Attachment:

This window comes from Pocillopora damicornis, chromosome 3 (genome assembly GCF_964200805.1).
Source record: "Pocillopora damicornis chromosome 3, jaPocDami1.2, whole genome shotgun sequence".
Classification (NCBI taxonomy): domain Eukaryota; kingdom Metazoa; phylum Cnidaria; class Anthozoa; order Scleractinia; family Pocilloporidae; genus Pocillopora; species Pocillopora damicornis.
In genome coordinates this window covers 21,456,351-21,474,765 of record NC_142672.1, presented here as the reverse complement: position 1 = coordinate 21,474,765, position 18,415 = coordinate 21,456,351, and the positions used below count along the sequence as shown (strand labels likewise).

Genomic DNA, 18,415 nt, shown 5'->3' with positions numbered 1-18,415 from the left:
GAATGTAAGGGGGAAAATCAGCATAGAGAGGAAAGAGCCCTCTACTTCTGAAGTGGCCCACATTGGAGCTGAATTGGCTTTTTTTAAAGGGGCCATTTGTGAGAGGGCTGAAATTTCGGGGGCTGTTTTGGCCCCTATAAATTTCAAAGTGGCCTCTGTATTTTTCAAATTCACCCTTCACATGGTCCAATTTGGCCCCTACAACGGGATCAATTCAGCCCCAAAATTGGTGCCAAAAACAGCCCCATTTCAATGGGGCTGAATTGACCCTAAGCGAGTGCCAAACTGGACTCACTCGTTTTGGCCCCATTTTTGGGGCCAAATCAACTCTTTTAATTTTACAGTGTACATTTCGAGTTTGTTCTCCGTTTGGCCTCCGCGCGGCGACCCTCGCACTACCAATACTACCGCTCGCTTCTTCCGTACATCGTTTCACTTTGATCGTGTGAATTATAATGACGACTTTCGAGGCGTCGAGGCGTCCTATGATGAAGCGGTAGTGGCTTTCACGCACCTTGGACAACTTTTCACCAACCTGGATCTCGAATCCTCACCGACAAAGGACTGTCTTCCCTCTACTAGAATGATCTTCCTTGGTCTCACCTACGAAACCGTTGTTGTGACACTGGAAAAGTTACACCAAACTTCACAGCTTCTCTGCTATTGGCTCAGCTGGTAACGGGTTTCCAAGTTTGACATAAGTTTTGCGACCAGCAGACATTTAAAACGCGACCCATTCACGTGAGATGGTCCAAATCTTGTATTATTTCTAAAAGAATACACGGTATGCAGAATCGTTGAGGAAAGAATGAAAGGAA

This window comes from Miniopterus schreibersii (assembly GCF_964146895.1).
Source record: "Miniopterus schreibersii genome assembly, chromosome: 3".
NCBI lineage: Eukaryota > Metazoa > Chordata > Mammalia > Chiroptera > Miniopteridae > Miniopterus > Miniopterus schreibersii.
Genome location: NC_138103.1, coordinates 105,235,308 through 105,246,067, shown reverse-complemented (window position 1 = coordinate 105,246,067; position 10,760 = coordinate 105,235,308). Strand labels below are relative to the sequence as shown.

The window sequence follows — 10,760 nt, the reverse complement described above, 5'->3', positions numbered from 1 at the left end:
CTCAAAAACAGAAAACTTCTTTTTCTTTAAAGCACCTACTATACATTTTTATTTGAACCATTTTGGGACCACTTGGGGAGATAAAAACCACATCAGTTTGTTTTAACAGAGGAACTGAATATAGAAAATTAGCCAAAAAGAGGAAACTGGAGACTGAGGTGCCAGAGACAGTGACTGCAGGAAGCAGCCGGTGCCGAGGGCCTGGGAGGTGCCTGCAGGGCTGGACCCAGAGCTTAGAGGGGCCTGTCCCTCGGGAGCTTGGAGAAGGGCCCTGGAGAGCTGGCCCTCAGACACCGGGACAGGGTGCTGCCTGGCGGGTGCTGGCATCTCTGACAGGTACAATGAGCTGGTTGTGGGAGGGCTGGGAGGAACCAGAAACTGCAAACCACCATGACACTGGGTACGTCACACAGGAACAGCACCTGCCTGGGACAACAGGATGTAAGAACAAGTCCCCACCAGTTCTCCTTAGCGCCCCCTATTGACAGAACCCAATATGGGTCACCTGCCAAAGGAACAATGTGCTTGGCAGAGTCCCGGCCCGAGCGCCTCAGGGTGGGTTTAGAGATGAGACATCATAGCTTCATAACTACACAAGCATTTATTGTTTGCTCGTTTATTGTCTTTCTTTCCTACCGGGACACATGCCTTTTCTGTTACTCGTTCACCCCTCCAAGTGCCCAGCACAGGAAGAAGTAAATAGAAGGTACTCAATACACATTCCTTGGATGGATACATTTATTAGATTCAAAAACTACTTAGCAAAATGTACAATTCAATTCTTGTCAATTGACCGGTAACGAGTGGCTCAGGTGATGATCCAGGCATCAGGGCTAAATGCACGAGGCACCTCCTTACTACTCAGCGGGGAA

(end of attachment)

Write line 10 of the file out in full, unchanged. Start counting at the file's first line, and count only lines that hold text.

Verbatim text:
Genome location: NC_138103.1, coordinates 105,235,308 through 105,246,067, shown reverse-complemented (window position 1 = coordinate 105,246,067; position 10,760 = coordinate 105,235,308). Strand labels below are relative to the sequence as shown.